Mercenaries are fighters who operate under special conditions. Their presence, as shadow combatants, often tends to exacerbate the violence of their enemies. That’s why the analysis focuses on the singularity of the relationship to death and ‘procedures’ concerning the corpses of their fallen comrades. As a fighter identified and engaged in landlocked areas, the mercenary’s corpse is treated according to material constraints pertaining in the 1960s. After violence on their body, and evolution towards the secret war, mercenaries favour the repatriation of the body or its disappearance. These new, painful conditions for comrades and families give birth to a collective memory fostered by commemorations.

Human Remains and Violence: An Interdisciplinary Journal
Suhad Daher-Nashif

This article aims to shed light on the post-mortem practices for Palestinian dead bodies when there is suspicion of human rights violations by Israeli military forces. By focusing on the case of Omran Abu Hamdieh from Al-Khalil (Hebron), the article explores the interactions between Palestinian social-institutional agents, Israeli military forces and international medico-legal agents. Drawing on ethnographic and archival data, the article explores how the intersectionality between the various controlling powers is inscribed over the Palestinian dead bodies and structures their death rites. The article claims that inviting foreign medico-legal experts in the Palestinian context could reveal the true death story and the human rights violations, but also reaffirms the sovereignty of the Israeli military forces over the Palestinian dead and lived bodies.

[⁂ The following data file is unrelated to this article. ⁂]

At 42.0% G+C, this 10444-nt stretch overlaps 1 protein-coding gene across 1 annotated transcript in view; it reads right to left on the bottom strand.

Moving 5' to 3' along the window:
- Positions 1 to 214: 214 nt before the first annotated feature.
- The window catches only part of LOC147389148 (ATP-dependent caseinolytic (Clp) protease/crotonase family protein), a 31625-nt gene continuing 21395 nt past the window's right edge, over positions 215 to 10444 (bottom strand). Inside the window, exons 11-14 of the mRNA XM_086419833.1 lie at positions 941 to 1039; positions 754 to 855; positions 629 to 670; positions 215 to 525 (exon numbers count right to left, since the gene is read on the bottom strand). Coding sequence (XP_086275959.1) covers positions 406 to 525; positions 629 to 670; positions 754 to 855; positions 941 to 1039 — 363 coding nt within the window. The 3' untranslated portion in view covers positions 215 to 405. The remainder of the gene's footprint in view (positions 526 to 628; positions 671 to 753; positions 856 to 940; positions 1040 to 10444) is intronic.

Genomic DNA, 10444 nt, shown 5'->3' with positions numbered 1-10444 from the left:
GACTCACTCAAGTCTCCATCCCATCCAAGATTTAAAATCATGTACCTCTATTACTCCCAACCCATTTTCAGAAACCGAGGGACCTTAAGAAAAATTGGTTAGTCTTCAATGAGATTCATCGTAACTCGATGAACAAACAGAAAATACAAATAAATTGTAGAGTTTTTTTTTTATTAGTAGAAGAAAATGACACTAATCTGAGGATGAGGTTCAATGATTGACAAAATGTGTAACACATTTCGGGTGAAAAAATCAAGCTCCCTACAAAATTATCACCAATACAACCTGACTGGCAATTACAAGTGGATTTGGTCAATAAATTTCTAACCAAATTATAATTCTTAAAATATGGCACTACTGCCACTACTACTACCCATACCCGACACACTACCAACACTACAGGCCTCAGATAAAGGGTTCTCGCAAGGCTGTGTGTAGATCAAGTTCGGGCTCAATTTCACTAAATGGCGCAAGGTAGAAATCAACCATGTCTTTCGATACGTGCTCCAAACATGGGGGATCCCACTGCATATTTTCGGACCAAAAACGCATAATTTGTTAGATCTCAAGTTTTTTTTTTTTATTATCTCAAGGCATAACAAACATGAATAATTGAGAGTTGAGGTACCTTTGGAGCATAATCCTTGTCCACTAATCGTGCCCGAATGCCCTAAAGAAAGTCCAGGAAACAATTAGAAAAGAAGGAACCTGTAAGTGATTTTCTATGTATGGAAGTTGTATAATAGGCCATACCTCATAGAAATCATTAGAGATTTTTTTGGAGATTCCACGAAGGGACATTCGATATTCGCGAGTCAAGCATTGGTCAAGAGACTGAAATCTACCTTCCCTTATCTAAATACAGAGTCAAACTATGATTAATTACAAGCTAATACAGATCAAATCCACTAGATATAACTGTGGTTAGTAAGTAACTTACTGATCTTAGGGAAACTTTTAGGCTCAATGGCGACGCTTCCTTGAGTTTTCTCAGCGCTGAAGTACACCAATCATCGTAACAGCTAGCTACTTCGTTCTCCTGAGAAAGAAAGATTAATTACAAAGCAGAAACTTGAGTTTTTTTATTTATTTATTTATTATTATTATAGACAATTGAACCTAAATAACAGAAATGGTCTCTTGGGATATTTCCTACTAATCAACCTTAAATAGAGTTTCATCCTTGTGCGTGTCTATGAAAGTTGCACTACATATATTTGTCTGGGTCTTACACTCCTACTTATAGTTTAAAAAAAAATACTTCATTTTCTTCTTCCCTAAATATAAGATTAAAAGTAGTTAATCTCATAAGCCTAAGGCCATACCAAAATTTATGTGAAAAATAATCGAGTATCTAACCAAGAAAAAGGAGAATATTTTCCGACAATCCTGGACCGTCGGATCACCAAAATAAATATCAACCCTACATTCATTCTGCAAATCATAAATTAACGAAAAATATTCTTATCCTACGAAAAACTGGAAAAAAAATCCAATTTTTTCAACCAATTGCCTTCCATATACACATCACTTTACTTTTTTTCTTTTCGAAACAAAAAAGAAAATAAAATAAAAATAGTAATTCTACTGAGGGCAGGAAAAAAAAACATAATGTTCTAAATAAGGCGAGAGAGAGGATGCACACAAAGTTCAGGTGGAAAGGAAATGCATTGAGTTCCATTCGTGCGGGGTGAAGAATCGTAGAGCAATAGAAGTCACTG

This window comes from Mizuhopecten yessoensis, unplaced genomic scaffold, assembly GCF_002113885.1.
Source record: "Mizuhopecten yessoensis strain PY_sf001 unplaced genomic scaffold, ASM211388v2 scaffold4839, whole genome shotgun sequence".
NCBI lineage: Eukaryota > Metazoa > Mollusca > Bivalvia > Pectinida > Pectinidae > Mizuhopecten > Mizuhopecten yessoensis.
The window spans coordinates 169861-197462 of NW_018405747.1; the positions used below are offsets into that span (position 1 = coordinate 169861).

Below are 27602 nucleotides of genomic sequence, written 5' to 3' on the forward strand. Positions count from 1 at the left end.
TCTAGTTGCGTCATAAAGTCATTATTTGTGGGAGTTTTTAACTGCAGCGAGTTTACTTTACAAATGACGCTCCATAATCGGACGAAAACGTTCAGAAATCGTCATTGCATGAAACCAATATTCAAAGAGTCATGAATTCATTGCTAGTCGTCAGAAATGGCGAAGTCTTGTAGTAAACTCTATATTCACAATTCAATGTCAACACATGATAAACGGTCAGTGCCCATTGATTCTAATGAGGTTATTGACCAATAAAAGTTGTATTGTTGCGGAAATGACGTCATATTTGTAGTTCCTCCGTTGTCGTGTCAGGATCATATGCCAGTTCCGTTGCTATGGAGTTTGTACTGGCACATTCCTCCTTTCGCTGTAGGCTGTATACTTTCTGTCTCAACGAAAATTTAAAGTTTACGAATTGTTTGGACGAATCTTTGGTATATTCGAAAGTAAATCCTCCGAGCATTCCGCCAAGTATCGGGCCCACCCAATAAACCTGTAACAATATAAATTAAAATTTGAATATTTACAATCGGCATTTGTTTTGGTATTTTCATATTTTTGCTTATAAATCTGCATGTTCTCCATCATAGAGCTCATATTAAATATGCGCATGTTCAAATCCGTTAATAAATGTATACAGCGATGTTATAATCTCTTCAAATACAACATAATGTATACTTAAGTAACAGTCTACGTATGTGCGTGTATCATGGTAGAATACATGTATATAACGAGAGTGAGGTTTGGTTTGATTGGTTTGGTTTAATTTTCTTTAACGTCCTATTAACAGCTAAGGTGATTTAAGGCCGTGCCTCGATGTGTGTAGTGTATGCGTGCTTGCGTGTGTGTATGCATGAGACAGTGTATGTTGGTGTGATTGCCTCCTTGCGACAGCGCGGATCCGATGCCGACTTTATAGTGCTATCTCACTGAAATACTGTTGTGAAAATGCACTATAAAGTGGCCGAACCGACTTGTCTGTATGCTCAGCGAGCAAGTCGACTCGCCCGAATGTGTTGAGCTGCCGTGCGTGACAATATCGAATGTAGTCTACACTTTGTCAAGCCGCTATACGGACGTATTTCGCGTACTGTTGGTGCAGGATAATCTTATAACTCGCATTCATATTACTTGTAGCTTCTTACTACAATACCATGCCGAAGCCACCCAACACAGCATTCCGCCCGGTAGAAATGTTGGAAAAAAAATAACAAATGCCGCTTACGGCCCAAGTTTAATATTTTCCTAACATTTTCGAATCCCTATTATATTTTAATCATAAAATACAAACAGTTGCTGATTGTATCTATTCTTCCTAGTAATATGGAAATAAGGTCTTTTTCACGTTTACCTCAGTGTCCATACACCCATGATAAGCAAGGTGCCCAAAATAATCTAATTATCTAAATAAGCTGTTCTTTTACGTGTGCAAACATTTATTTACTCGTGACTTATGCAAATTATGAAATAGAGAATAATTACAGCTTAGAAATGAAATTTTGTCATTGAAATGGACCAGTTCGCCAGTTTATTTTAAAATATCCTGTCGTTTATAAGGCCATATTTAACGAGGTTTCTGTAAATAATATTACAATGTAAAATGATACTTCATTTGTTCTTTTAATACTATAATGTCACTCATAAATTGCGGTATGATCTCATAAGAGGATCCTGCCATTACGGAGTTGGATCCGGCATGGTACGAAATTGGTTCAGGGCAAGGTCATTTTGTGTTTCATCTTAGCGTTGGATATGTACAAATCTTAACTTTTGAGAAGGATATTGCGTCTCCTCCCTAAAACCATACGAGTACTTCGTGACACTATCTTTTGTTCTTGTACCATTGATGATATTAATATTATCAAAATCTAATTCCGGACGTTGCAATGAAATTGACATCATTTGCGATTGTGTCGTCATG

Human Remains and Violence: An Interdisciplinary Journal
Open Access (free)
A surplus of ideas
Richard Wilk

When is the border between enough and too much crossed? When does a comfortable abundance become an oppressive surfeit? When does choice move from being a privilege to a burden? This book ends a series of three by the same editors which address these questions, exploring many aspects of overflow. These extremes might be the best way to characterize our world, populated by 8 billion people, hundreds of millions migrating and seeking refuge, where the obese outnumber the undernourished and middle-class homes are filled to bursting with goods and possessions. The consumer marketplace is driven into perpetual motion, as today’s valuables turn into tomorrow’s trash. Overflow, or perhaps surfeit, is also the best way to describe the wealth of new ideas circulating in these essays.